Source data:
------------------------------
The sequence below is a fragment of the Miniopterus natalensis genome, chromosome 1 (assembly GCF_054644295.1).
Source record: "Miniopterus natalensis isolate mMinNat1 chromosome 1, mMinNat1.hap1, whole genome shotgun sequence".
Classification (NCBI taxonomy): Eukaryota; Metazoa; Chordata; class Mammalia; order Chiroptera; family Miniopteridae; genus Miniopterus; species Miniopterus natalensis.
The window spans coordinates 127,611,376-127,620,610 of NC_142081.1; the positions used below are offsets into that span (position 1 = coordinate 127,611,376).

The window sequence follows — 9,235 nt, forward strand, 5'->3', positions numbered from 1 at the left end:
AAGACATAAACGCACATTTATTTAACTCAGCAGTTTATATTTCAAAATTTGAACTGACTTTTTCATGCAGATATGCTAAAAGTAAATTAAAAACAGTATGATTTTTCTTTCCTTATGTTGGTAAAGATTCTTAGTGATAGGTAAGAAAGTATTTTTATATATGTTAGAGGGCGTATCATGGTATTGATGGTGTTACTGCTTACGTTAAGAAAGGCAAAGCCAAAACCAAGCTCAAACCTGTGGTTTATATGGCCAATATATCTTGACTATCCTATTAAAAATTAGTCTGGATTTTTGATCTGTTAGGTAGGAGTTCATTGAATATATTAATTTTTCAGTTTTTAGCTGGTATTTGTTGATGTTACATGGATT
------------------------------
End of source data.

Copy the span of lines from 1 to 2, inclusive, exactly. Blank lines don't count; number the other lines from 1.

The sequence below is a fragment of the Miniopterus natalensis genome, chromosome 1 (assembly GCF_054644295.1).
Source record: "Miniopterus natalensis isolate mMinNat1 chromosome 1, mMinNat1.hap1, whole genome shotgun sequence".